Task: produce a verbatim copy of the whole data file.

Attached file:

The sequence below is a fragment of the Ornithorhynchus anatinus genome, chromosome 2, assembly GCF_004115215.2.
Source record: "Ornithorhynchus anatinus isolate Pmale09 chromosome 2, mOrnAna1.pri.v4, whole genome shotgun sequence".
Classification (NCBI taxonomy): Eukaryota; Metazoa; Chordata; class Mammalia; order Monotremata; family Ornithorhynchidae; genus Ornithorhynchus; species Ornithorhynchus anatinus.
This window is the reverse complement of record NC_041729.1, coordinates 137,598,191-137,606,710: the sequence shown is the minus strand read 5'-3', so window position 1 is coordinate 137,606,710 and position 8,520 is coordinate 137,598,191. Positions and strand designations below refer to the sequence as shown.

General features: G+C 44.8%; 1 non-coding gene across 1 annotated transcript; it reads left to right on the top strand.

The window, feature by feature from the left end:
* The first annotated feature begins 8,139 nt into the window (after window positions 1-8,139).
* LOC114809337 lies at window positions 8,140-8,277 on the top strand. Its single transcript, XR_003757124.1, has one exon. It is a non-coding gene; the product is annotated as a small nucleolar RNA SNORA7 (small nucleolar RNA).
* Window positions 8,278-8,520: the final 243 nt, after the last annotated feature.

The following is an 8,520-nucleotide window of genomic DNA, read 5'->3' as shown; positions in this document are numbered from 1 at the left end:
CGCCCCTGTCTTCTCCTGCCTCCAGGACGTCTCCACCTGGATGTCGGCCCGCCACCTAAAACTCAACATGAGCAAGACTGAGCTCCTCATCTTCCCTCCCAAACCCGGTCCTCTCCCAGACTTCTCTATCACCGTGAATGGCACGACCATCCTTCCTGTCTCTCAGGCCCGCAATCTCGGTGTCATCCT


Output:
The sequence below is a fragment of the Ornithorhynchus anatinus genome, chromosome 2, assembly GCF_004115215.2.
Source record: "Ornithorhynchus anatinus isolate Pmale09 chromosome 2, mOrnAna1.pri.v4, whole genome shotgun sequence".
Classification (NCBI taxonomy): Eukaryota; Metazoa; Chordata; class Mammalia; order Monotremata; family Ornithorhynchidae; genus Ornithorhynchus; species Ornithorhynchus anatinus.
This window is the reverse complement of record NC_041729.1, coordinates 137,598,191-137,606,710: the sequence shown is the minus strand read 5'-3', so window position 1 is coordinate 137,606,710 and position 8,520 is coordinate 137,598,191. Positions and strand designations below refer to the sequence as shown.

General features: G+C 44.8%; 1 non-coding gene across 1 annotated transcript; it reads left to right on the top strand.

The window, feature by feature from the left end:
* The first annotated feature begins 8,139 nt into the window (after window positions 1-8,139).
* LOC114809337 lies at window positions 8,140-8,277 on the top strand. Its single transcript, XR_003757124.1, has one exon. It is a non-coding gene; the product is annotated as a small nucleolar RNA SNORA7 (small nucleolar RNA).
* Window positions 8,278-8,520: the final 243 nt, after the last annotated feature.

The following is an 8,520-nucleotide window of genomic DNA, read 5'->3' as shown; positions in this document are numbered from 1 at the left end:
CGCCCCTGTCTTCTCCTGCCTCCAGGACGTCTCCACCTGGATGTCGGCCCGCCACCTAAAACTCAACATGAGCAAGACTGAGCTCCTCATCTTCCCTCCCAAACCCGGTCCTCTCCCAGACTTCTCTATCACCGTGAATGGCACGACCATCCTTCCTGTCTCTCAGGCCCGCAATCTCGGTGTCATCCT